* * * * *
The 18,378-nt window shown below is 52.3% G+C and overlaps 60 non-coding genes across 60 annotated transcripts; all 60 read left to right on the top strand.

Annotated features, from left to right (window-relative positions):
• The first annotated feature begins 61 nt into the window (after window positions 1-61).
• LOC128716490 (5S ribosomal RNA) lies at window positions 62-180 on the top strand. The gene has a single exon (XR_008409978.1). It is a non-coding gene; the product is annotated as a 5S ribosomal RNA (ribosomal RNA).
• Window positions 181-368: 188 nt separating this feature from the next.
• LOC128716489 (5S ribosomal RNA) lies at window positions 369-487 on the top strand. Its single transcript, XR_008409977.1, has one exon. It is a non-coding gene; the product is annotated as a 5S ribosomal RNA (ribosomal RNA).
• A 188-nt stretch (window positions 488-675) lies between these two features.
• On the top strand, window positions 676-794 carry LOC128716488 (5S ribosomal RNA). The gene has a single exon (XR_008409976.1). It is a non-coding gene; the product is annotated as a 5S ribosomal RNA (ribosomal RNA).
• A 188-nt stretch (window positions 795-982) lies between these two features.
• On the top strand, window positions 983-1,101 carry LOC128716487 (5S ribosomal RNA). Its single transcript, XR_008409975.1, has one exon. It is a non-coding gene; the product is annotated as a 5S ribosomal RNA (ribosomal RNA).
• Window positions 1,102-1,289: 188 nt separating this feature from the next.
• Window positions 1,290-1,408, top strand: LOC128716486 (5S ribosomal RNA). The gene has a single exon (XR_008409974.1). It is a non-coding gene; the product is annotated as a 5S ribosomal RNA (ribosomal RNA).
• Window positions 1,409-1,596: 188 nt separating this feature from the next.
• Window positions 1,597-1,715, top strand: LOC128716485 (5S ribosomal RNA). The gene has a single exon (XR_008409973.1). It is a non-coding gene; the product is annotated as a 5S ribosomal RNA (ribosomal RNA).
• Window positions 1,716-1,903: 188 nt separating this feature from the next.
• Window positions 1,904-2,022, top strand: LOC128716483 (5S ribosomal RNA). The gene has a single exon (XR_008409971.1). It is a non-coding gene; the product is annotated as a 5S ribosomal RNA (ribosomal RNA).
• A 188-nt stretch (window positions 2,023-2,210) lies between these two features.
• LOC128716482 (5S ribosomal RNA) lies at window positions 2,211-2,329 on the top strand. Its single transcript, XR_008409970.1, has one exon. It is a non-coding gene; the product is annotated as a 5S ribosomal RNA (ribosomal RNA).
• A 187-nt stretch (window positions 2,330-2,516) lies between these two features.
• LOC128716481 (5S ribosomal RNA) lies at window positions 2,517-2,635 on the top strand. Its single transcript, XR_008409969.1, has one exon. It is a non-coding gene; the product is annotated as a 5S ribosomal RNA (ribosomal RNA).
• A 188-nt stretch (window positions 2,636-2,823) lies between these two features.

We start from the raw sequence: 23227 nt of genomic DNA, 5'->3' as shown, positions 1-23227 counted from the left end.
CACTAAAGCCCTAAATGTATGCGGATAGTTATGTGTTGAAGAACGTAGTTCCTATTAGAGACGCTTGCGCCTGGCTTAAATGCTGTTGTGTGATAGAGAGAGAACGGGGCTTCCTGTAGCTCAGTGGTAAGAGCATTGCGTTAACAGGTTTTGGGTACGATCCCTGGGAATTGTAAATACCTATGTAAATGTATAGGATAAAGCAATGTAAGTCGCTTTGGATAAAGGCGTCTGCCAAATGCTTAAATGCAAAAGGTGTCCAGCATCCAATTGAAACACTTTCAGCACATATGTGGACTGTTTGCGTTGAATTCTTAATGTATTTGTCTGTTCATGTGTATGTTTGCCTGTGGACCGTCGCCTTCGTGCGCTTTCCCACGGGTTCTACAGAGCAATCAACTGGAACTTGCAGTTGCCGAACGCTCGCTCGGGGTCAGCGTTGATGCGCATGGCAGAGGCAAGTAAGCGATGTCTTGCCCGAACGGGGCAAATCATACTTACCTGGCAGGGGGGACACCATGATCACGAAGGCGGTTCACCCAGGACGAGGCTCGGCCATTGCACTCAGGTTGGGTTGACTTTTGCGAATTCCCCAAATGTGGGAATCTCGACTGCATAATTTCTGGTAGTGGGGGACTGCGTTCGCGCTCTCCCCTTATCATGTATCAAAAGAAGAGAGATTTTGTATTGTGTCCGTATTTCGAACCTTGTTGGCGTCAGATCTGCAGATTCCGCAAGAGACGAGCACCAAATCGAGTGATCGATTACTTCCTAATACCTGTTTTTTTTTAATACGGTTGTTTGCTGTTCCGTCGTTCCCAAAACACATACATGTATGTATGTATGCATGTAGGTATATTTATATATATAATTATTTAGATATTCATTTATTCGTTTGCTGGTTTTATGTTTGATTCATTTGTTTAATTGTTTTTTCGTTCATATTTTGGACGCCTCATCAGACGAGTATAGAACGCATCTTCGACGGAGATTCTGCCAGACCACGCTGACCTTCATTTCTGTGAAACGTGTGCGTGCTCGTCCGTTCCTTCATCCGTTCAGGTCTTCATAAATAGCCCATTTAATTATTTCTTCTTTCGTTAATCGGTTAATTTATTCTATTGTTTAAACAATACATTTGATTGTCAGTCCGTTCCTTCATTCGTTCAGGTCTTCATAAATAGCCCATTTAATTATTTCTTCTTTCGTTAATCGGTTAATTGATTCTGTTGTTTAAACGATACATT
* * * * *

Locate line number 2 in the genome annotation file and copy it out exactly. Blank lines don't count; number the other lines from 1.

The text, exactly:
Annotated features, from left to right (window-relative positions):